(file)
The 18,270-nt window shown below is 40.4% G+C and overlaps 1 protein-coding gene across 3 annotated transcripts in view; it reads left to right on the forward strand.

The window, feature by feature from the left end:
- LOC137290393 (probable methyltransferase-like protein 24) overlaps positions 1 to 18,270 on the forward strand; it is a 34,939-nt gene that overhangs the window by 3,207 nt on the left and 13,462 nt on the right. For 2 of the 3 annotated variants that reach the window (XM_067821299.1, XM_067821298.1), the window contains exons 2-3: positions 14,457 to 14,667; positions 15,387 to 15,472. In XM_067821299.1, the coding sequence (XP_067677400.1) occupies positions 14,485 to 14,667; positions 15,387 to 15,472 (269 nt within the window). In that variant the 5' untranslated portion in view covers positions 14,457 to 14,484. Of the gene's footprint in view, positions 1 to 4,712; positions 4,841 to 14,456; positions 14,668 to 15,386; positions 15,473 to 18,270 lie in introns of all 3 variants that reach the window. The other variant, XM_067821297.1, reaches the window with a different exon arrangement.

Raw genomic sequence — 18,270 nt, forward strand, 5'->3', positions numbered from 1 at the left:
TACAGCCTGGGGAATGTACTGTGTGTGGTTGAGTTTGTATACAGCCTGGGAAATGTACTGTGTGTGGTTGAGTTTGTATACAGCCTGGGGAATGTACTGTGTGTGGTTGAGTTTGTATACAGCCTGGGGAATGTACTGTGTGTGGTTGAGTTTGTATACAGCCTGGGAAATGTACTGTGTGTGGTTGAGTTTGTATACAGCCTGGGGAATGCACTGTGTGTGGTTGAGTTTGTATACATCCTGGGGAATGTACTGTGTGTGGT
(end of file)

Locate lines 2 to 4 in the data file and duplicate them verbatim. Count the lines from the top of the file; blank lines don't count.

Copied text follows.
The window, feature by feature from the left end:
- LOC137290393 (probable methyltransferase-like protein 24) overlaps positions 1 to 18,270 on the forward strand; it is a 34,939-nt gene that overhangs the window by 3,207 nt on the left and 13,462 nt on the right. For 2 of the 3 annotated variants that reach the window (XM_067821299.1, XM_067821298.1), the window contains exons 2-3: positions 14,457 to 14,667; positions 15,387 to 15,472. In XM_067821299.1, the coding sequence (XP_067677400.1) occupies positions 14,485 to 14,667; positions 15,387 to 15,472 (269 nt within the window). In that variant the 5' untranslated portion in view covers positions 14,457 to 14,484. Of the gene's footprint in view, positions 1 to 4,712; positions 4,841 to 14,456; positions 14,668 to 15,386; positions 15,473 to 18,270 lie in introns of all 3 variants that reach the window. The other variant, XM_067821297.1, reaches the window with a different exon arrangement.

Raw genomic sequence — 18,270 nt, forward strand, 5'->3', positions numbered from 1 at the left: